Optimal configuration of PC hardware for handling large data sets

Hello everybody in this Form,
we are about to configure image processing workstation that will run BigDataViewer, MaMuT plugins, RACE, Imaris, etc. How is MaMuT (and RACE software from Keller lab at Janelia) is written, meaning how many jobs have been parallelized, does it rely on CUDA (GPU arrays) or fast CPU cluster, or both, does it require or would benefit from high end dual CPUs, what are the physical memory requirements for optimal smooth running of the software with larger data sets 1TB or more? What are the data cache and its optimal size? And obviously, logically more obvious questions remain. How many of you have been tested and identified the bottlenecks? Best regards, Vitaly

Hi Vitaly.

I can only answer for MaMuT. MaMuT focuses mainly on interactive browsing, curating and editing by the user, so my comments will relate to the factors that preserve a good responsiveness even facing large datasets.

MaMuT is based on the BigDataViewer for visualization. Large images are resaved in a specialized file format that fosters their quick access from hard-drive when you browse such data set. Here it would be logical to recommend saving the image data file on a dast HD, such as modern SSDs. However in my experience I could achieve satisfactory repainting even through the network or a USB HD.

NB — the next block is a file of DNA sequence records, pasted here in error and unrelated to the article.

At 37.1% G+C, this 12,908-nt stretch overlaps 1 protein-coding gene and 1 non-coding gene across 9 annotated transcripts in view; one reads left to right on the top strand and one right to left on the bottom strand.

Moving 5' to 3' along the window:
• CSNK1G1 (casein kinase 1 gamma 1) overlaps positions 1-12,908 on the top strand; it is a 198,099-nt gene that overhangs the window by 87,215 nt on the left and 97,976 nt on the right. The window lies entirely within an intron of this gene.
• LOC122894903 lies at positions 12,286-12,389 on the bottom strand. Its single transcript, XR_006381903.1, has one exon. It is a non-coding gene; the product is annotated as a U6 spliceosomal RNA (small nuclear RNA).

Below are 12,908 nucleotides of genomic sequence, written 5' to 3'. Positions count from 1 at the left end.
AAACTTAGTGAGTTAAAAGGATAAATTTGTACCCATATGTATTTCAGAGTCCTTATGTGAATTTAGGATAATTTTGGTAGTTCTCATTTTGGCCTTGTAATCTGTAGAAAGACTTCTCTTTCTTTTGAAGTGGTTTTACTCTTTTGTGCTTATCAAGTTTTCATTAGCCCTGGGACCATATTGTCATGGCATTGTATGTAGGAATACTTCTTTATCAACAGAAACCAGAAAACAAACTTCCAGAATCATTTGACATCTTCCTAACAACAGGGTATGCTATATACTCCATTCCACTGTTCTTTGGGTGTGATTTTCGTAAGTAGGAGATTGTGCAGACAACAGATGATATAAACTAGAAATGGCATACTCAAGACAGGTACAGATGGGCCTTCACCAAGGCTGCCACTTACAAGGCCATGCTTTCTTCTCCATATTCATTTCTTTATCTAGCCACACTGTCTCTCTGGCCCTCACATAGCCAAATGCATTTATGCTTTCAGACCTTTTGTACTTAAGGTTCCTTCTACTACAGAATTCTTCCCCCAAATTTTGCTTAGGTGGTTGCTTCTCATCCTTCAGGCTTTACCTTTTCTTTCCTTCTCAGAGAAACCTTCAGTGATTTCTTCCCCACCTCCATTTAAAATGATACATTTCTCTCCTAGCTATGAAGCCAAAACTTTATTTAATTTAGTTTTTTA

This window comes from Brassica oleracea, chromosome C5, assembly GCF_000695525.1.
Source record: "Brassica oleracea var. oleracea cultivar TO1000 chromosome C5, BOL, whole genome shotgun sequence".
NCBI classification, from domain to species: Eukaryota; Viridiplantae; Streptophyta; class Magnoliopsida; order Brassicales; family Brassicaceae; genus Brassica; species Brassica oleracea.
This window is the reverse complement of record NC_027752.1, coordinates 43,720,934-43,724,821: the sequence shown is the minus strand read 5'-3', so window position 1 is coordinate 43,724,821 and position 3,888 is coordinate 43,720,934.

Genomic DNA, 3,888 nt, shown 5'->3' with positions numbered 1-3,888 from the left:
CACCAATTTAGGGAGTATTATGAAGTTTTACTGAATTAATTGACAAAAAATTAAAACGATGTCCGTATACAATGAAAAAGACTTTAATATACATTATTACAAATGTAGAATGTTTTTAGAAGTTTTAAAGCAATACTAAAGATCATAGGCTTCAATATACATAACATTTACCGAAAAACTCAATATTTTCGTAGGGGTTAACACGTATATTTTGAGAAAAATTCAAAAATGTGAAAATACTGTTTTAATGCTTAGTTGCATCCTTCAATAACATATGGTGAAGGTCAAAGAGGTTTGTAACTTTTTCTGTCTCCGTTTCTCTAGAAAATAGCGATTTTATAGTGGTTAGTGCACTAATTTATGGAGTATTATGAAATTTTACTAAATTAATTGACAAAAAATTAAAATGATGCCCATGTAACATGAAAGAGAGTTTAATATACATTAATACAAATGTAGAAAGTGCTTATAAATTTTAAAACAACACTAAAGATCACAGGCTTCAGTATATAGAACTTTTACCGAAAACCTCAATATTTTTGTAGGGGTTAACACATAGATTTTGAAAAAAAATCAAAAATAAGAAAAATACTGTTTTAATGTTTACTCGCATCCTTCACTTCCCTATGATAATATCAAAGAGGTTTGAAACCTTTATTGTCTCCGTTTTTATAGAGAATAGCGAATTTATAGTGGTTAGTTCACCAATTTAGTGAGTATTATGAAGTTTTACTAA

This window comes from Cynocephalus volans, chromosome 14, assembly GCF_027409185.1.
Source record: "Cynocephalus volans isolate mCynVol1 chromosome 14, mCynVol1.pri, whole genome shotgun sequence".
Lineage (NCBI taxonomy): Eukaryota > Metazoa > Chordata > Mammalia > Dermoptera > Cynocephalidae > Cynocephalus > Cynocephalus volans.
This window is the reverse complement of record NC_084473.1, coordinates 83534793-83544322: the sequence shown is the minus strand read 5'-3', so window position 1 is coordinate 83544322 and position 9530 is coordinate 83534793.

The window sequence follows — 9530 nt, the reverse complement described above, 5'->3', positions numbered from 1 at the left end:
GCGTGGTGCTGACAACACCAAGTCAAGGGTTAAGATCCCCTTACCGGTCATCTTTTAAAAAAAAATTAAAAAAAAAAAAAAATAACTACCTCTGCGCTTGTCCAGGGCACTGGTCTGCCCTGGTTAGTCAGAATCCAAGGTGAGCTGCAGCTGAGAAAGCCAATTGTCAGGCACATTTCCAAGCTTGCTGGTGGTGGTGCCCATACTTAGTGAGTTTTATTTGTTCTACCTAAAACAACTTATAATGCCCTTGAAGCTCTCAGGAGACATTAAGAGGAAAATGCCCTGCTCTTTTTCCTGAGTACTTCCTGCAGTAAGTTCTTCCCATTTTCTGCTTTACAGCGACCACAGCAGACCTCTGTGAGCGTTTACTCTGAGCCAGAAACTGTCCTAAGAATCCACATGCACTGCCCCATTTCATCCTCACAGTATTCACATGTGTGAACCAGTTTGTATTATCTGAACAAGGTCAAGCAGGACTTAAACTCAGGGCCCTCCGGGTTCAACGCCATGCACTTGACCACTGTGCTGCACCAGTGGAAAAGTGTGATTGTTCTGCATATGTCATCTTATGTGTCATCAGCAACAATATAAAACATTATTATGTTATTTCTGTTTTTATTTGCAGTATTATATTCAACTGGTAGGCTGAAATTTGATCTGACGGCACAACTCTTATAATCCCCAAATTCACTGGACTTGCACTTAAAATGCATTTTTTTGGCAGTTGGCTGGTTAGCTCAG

MaMuT does not rely on GPU at all (as of today, July 2017). Everything is software based so you do not need specialized graphic card and such a card will only bring marginal improvements related to 2D painting.

Now I would tend to say that thanks to the BDV, memory requirements are also modest (the BDV stream the image data from the HD), but storing the annotations in memory is another story. Annotations (tracks, etc…) uses the TrackMate API, which consumes a lot of RAM as you have large annotations (beyond 1 million cells, beware). Having large RAM is a good idea. Modern workstation comes with 64 GB, which is something I would like to have.

That’s all. I hope other users will be able to comment on their experience and advices too.

Hi Jean-Yves, Thank you very much for your reply. In relation to object (cell) tracking within a live embryo, what is a timeframe (minutes, hours) in MaMuT for tracking of let say 3-4 or all cells over 24-48 hrs within a large 3D data set (1TB+) and, let say, sampling every 30-90 seconds? Regards, Vitaly

The MaMuT paper might help: http://www.biorxiv.org/content/early/2017/02/28/112623